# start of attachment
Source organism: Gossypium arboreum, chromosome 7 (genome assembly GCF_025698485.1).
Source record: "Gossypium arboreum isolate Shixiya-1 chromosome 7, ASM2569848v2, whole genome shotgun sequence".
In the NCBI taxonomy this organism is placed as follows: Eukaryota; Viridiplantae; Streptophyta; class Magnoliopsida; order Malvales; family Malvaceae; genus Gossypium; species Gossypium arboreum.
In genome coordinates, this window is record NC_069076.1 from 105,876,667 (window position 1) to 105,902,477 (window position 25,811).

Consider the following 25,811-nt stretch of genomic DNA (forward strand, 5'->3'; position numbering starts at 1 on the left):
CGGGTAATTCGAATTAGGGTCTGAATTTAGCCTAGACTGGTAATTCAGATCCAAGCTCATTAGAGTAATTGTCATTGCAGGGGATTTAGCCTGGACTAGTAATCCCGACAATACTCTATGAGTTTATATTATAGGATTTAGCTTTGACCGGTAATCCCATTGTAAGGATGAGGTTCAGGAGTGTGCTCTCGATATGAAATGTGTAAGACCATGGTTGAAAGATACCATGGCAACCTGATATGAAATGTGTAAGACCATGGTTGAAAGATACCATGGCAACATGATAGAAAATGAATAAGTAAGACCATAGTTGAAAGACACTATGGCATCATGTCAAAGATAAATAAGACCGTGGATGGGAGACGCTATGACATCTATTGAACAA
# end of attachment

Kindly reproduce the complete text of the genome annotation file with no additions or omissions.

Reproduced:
Source organism: Gossypium arboreum, chromosome 7 (genome assembly GCF_025698485.1).
Source record: "Gossypium arboreum isolate Shixiya-1 chromosome 7, ASM2569848v2, whole genome shotgun sequence".
In the NCBI taxonomy this organism is placed as follows: Eukaryota; Viridiplantae; Streptophyta; class Magnoliopsida; order Malvales; family Malvaceae; genus Gossypium; species Gossypium arboreum.
In genome coordinates, this window is record NC_069076.1 from 105,876,667 (window position 1) to 105,902,477 (window position 25,811).

Consider the following 25,811-nt stretch of genomic DNA (forward strand, 5'->3'; position numbering starts at 1 on the left):
CGGGTAATTCGAATTAGGGTCTGAATTTAGCCTAGACTGGTAATTCAGATCCAAGCTCATTAGAGTAATTGTCATTGCAGGGGATTTAGCCTGGACTAGTAATCCCGACAATACTCTATGAGTTTATATTATAGGATTTAGCTTTGACCGGTAATCCCATTGTAAGGATGAGGTTCAGGAGTGTGCTCTCGATATGAAATGTGTAAGACCATGGTTGAAAGATACCATGGCAACCTGATATGAAATGTGTAAGACCATGGTTGAAAGATACCATGGCAACATGATAGAAAATGAATAAGTAAGACCATAGTTGAAAGACACTATGGCATCATGTCAAAGATAAATAAGACCGTGGATGGGAGACGCTATGACATCTATTGAACAA